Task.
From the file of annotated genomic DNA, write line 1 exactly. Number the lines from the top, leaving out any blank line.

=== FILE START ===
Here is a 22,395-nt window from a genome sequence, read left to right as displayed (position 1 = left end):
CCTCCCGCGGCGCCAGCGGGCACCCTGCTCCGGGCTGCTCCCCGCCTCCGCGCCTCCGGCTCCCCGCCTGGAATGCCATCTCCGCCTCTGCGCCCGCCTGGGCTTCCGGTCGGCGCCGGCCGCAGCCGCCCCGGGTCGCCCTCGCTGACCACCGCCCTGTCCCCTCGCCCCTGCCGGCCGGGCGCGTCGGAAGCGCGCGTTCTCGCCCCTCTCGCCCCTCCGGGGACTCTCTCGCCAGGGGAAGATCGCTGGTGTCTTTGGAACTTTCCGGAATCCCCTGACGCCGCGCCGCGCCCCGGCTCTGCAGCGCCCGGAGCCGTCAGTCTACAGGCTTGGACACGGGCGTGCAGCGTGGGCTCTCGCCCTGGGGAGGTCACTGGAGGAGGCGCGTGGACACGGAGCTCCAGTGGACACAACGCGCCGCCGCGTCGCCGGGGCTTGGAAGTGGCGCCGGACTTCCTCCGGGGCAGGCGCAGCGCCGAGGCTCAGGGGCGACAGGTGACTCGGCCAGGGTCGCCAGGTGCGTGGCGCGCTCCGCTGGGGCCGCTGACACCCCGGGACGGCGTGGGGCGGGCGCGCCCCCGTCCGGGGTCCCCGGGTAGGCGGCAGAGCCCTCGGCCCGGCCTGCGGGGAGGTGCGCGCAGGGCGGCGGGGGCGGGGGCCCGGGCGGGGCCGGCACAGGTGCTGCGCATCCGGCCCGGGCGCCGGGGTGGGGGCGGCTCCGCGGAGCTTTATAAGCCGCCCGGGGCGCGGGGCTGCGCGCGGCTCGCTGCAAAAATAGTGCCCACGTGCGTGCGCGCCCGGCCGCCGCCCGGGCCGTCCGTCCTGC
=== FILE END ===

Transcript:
Here is a 22,395-nt window from a genome sequence, read left to right as displayed (position 1 = left end):